Wednesday, August 20, 2014
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Going geothermal: Day One

The noises coming out of my basement this morning were horrendous.

Going geothermal: Day One

On the way out!  By the time I left for work this morning, most of this heater was in pieces, piled in the yard outside our basement. (Photo by Sandy Bauers)
On the way out! By the time I left for work this morning, most of this heater was in pieces, piled in the yard outside our basement. (Photo by Sandy Bauers)

The noises coming out of my basement this morning were horrendous.

Bang!  Slam! This was the sound of metal parts being disassembled.

I was elated. (Except for the part when one of the workers said, “Uh-oh, that’s not good.”)

My house is going fossil fuel-free.

The old oil burner is on the way out, and a geothermal heat pump system is on the way in. Since I buy Pennsylvania wind for my electricity, I won’t be using electricity from coal, oil or natural gas.

For my husband and me, this was all but a no-brainer. Our semi-ancient oil furnace has somehow gotten a hole in the firebox. We’ve been told we’re not going to die of carbon monoxide or anything, but still, this can’t continue.

Our central air-conditioner is 14 years old and even if it weren’t going to die soon, it’s hardly a model of efficiency.

So replace them with similar technologies? Or get a geothermal system, save bundles on our energy bills, and get a 30 percent federal tax rebate? Easy choice!

We read books and talked to friends who had had systems installed. We contacted three companies for advice and estimates.

This choice was easy, too. The big company’s representatives were prompt, eager, responsive, thorough and more. When we balked at the price, based on similar systems our friends had, they reduced it.

Another company waited three weeks to get back to us and didn’t design the system the way we wanted it. The third company didn’t get back to us at all.

So on my my birthday recently — what a great present! — we signed the contracts and made the downpayments.

Things since then haven’t been quite smooth since then, but no huge problems.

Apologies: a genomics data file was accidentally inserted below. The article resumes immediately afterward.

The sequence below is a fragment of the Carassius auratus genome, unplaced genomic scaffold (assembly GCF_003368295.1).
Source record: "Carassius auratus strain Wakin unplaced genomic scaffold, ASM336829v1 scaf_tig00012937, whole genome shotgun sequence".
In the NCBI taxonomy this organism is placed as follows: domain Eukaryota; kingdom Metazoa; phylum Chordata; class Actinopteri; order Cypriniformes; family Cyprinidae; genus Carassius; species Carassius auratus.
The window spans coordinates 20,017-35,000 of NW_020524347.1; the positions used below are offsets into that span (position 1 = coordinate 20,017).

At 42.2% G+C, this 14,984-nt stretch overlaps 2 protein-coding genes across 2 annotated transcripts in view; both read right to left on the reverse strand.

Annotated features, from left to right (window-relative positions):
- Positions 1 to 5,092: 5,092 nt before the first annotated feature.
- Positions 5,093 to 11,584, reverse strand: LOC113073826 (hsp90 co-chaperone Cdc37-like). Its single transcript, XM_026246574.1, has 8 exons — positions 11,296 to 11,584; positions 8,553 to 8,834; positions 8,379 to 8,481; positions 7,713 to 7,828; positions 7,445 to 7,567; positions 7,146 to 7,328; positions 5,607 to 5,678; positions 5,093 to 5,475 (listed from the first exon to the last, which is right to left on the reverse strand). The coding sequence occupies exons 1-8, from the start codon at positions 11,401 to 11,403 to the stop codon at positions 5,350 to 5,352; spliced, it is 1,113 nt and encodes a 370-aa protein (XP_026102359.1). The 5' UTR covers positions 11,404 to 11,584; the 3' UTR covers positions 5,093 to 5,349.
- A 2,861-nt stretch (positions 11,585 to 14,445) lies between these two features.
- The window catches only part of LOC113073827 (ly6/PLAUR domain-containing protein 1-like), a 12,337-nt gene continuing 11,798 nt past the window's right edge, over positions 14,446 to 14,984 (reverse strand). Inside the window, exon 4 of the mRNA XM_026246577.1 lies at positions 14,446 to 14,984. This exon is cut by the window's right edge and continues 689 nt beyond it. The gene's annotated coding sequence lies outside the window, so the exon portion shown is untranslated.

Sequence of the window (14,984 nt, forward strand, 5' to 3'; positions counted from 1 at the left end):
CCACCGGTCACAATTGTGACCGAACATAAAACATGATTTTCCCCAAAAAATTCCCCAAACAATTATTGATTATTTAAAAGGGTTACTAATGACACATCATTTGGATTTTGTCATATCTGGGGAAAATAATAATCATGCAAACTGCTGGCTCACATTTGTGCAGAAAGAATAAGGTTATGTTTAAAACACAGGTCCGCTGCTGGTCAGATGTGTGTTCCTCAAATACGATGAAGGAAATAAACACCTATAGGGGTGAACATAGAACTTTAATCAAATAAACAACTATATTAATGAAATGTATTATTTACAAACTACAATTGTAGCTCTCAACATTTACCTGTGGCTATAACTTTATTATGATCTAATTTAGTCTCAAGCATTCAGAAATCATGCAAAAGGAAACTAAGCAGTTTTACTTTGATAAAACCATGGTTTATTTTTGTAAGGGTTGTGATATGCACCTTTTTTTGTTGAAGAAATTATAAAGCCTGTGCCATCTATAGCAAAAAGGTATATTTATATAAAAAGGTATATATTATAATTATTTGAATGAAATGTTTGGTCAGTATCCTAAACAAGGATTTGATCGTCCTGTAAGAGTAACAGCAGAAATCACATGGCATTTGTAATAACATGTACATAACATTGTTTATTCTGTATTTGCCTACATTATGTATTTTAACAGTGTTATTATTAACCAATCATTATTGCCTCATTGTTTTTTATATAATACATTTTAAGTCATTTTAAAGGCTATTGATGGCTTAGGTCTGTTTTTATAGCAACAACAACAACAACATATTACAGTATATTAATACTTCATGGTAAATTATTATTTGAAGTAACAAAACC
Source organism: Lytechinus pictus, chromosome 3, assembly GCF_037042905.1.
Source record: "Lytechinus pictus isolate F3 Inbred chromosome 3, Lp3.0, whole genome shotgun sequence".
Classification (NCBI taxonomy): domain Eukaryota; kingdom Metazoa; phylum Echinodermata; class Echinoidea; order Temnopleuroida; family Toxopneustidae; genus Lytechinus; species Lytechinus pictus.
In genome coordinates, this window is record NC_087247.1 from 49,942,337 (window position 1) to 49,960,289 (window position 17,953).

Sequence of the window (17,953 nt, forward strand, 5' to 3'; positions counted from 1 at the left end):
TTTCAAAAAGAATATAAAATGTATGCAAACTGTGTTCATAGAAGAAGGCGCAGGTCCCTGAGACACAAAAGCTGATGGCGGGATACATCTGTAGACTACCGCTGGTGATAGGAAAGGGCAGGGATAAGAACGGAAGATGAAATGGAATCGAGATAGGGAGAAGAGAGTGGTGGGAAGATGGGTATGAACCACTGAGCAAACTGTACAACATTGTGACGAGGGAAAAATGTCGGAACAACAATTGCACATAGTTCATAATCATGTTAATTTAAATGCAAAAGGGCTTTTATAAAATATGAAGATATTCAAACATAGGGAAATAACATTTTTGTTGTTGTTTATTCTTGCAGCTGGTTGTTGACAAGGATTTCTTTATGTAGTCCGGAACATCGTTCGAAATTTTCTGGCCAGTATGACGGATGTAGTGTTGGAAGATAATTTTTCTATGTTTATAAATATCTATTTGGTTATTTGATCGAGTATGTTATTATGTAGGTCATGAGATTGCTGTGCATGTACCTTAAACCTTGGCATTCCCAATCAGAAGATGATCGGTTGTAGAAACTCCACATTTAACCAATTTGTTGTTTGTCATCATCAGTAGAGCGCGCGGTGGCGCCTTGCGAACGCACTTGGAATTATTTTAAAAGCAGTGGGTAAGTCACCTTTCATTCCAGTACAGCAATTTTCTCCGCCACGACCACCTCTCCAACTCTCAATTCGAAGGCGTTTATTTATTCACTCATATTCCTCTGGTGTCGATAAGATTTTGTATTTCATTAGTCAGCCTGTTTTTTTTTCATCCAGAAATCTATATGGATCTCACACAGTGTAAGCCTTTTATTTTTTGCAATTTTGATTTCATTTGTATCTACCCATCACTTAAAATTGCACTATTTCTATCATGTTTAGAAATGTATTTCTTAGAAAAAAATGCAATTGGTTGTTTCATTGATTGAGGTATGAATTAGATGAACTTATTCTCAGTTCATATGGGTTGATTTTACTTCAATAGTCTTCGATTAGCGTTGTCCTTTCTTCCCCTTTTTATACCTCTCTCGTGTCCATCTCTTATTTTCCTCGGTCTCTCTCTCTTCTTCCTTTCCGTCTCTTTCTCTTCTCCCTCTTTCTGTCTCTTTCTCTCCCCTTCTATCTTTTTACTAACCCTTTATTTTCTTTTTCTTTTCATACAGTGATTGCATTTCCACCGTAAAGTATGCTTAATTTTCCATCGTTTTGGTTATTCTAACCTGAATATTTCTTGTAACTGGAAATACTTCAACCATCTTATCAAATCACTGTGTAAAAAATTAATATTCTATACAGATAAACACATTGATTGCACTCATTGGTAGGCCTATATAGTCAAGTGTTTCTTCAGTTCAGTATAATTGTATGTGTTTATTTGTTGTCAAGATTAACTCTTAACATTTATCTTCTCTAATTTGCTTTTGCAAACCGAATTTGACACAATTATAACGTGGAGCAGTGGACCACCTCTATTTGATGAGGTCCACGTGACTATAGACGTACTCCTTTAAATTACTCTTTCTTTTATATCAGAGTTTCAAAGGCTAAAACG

When the heat pump guy came out for the final planning, there was confusion about how to hook a part of it up. Sometimes the unit generates excess heat, and we had read this could be used to pre-heat the water going into our water heater. They were going to just let it dissipate.

A few phone calls got that settled.

Instead of vertical wells, we’re getting a horizontal system, which involves digging long trenches three feet wide and six feet deep. A bigger mess, apparently, but cheaper. Plus, our property is soggy, so we’ll get good heat exchange.

The plan, we were told, was to start the digging first, since that will take a while. Then they’d take out our old heater and put in the new heat pump unit.

The trench-digging guys were supposed to come last Friday. They didn’t.

So, okay, they would come today.

They didn’t. Some pump emergency came up, they said.

But the heat pump guys did come out. They told us they were uncomfortable taking out our heater if the trenches weren’t being dug yet.

Then they changed their minds. If it gets really cold, they’ll have the back-up electric heating element hooked up, they say.

Am I the only one to note the irony in this? The whole idea is to move to a more efficient system, and they want us to heat our house with an electric coil?

Oh well, it’s only for a few days. We hope. And either way, we have a wood stove insert in our fireplace, so our teeth won’t be chattering without a heater.

The trench-digging guys will be there first thing tomorrow morning, we’re told.

So the banging commenced. To me, this is the sound of progress.

The cats are locked in an upstairs bedroom, no doubt freaking.

But they’ll love the new heat, I’m sure.

We’re told that before the end of the week, the new system will be up and running.

 

Sandy Bauers Inquirer GreenSpace Columnist
About this blog

GreenSpace is about environmental issues and green living. Bauers also writes a biweekly GreenSpace column about environmental health issues for the Inquirer’s Sunday “Health” section.

Sandy Bauers is the environment reporter for the Philadelphia Inquirer, where she has worked for more than 20 years as a reporter and editor. She lives in northern Chester County with her husband, two cats, a large vegetable garden and a flock of pet chickens.

Reach Sandy at sbauers@phillynews.com.

Sandy Bauers Inquirer GreenSpace Columnist
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